Feeders also sometimes have their hands out. They want to get paid first, before they provide a service – to get before they give. I know that some of you are now thinking, “Hey, entrepreneurs charge – what’s wrong with that?”. Building a community is different than selling a product. When building a community you have to help new entrepreneurs get started. You have to give back some of your expertise. You have to have a mentorship mentality. You have to freely give your contacts. If everyone in the community waits for dollars to hit their palms before they give others some advice or contacts or time – then the whole community will freeze. As Brad says, this is not a zero sum game. Grow the community and we all benefit – it will come back to you.
Brad also distinguishes between leaders and patriarchs. You all know who he means by patriarchs. The old boys network, the proverbial “old white guys”, those who my generation called “the establishment” or “the man”. They are not necessarily entrepreneurial, they’ve already made their money, and they like to “approve” or control what others in the community do. Brad has two bits of advice. First, wait for them to die (OK, that’s a little creepy). Second, just ignore them. Do your venture anyway. Run with your idea anyway. You do not need their approval. This is important, so let me repeat. As much as patriarchs want you to believe you need their approval, you don’t!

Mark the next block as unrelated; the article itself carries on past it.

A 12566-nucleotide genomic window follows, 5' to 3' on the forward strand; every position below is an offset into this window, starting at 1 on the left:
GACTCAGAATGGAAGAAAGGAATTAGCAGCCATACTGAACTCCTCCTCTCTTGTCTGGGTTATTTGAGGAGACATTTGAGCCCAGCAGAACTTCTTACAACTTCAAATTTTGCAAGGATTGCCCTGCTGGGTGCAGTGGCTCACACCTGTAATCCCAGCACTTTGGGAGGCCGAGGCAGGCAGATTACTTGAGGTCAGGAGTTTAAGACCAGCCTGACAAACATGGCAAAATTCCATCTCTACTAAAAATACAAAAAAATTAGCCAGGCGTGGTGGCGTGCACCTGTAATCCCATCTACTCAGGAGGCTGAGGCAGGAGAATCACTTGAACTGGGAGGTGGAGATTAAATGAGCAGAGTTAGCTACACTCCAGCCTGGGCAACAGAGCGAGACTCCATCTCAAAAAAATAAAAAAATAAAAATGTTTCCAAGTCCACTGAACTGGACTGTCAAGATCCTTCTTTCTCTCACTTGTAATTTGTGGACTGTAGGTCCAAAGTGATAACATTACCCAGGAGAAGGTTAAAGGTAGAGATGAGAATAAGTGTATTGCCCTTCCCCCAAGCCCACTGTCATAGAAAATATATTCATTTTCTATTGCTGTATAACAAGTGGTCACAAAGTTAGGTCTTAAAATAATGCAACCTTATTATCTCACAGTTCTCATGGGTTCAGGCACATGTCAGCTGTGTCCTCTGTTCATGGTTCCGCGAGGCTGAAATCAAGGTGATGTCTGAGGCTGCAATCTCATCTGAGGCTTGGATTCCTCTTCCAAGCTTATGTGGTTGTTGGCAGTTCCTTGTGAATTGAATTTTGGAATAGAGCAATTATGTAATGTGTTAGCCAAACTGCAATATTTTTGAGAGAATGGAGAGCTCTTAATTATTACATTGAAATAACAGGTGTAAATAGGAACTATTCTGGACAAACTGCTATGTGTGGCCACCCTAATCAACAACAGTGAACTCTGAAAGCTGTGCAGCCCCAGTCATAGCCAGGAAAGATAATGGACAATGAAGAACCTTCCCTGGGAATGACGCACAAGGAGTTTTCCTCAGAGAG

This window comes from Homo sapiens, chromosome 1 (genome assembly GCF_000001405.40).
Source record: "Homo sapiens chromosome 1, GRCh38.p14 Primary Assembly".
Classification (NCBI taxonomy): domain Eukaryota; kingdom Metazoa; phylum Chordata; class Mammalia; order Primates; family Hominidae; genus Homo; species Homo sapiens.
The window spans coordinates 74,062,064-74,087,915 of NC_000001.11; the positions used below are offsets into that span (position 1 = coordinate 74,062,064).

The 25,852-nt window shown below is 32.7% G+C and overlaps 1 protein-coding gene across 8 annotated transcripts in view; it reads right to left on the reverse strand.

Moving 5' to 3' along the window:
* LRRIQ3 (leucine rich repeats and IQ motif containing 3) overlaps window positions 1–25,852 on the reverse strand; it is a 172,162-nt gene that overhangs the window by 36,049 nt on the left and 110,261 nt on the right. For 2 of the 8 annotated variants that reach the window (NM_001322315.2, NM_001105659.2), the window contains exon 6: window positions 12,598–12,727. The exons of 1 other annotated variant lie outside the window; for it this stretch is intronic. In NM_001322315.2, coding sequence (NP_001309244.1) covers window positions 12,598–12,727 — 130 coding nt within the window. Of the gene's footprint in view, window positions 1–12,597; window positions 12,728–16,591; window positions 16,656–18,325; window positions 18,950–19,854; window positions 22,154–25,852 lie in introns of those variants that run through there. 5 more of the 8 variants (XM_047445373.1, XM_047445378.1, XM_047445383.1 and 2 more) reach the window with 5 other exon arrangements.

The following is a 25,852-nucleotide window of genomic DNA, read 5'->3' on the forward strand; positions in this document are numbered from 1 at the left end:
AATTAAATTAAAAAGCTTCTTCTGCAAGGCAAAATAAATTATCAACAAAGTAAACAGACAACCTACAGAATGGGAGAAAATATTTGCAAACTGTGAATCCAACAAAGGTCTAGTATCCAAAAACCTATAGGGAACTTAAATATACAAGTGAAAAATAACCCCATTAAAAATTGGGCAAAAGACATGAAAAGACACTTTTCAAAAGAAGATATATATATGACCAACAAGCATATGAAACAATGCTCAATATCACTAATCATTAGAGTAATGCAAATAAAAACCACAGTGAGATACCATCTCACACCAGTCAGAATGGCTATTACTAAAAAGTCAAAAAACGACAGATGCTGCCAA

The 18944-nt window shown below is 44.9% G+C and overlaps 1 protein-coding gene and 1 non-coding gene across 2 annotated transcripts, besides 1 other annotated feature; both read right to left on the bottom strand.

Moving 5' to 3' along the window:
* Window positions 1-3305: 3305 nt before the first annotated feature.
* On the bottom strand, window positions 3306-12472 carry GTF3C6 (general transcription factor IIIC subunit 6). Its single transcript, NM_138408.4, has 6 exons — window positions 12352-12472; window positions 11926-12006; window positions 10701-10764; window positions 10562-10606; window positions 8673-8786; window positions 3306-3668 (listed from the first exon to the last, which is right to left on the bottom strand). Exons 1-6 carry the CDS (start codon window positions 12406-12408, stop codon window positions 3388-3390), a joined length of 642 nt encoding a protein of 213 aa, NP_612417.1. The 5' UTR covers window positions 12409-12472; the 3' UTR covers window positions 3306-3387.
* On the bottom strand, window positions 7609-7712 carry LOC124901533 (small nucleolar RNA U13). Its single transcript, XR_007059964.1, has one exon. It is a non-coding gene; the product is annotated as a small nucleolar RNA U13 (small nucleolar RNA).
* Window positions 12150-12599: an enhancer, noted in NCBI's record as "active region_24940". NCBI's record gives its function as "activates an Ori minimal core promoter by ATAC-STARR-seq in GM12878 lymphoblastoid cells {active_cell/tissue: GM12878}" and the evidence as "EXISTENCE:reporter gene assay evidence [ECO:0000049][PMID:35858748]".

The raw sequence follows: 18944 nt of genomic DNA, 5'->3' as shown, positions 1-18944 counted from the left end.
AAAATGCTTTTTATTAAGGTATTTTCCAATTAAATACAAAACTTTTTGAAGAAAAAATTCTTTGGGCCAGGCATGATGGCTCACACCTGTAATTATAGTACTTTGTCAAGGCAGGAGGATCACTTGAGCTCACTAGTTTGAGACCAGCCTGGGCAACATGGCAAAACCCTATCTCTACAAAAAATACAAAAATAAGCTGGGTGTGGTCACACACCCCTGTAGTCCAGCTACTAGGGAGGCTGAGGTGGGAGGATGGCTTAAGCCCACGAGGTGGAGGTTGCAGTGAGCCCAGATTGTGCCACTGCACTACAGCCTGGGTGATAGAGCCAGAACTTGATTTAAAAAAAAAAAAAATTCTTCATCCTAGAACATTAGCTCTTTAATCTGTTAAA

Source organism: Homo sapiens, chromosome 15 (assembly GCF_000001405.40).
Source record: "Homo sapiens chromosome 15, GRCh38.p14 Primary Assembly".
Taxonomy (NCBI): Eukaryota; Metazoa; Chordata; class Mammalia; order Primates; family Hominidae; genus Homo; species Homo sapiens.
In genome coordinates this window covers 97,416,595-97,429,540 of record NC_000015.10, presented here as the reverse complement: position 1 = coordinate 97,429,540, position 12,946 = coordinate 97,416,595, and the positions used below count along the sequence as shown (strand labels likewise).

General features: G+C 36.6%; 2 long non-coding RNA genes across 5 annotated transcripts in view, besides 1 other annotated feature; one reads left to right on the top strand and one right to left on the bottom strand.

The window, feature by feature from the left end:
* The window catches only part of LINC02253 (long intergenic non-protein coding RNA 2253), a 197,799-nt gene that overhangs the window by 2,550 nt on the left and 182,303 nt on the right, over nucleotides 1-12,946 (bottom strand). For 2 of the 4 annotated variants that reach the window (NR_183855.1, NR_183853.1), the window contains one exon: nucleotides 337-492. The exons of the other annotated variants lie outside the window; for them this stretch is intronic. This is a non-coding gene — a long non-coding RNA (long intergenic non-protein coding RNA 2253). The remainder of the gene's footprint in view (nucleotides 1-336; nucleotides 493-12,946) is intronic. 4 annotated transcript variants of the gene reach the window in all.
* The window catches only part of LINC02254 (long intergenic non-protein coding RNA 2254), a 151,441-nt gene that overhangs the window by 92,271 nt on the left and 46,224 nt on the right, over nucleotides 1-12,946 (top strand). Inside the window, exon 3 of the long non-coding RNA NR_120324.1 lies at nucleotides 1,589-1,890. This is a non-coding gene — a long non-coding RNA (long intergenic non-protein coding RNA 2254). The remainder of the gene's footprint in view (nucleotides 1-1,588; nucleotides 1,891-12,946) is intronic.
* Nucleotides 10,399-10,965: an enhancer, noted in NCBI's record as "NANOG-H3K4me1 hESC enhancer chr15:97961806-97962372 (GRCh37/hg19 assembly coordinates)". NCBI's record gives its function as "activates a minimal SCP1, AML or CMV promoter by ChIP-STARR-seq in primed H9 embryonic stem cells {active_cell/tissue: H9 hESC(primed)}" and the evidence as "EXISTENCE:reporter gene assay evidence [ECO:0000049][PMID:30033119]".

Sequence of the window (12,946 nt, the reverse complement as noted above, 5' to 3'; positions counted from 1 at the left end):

Open and Inclusive
Your community will build organically if you let it. “Let it” is my (not Brad’s) code phrase for be open to ideas and people. Once you as a leader in your burgeoning startup community start filtering out certain ideas, certain entrepreneurs, other leaders than you, or certain feeders – you start limiting (or maybe even killing) your community. On the other hand, Brad suggests that you be welcoming to new and different ideas – “embrace weirdness”, as he says. Identify and cultivate new leaders (you don’t want to be a patriarch, do you?). When a new entrepreneur enters your world, take time to introduce them to 10 people they should know so they jump into the community quickly.
The Network Forms at Activities and Events
In Boulder the community has evolved a variety of …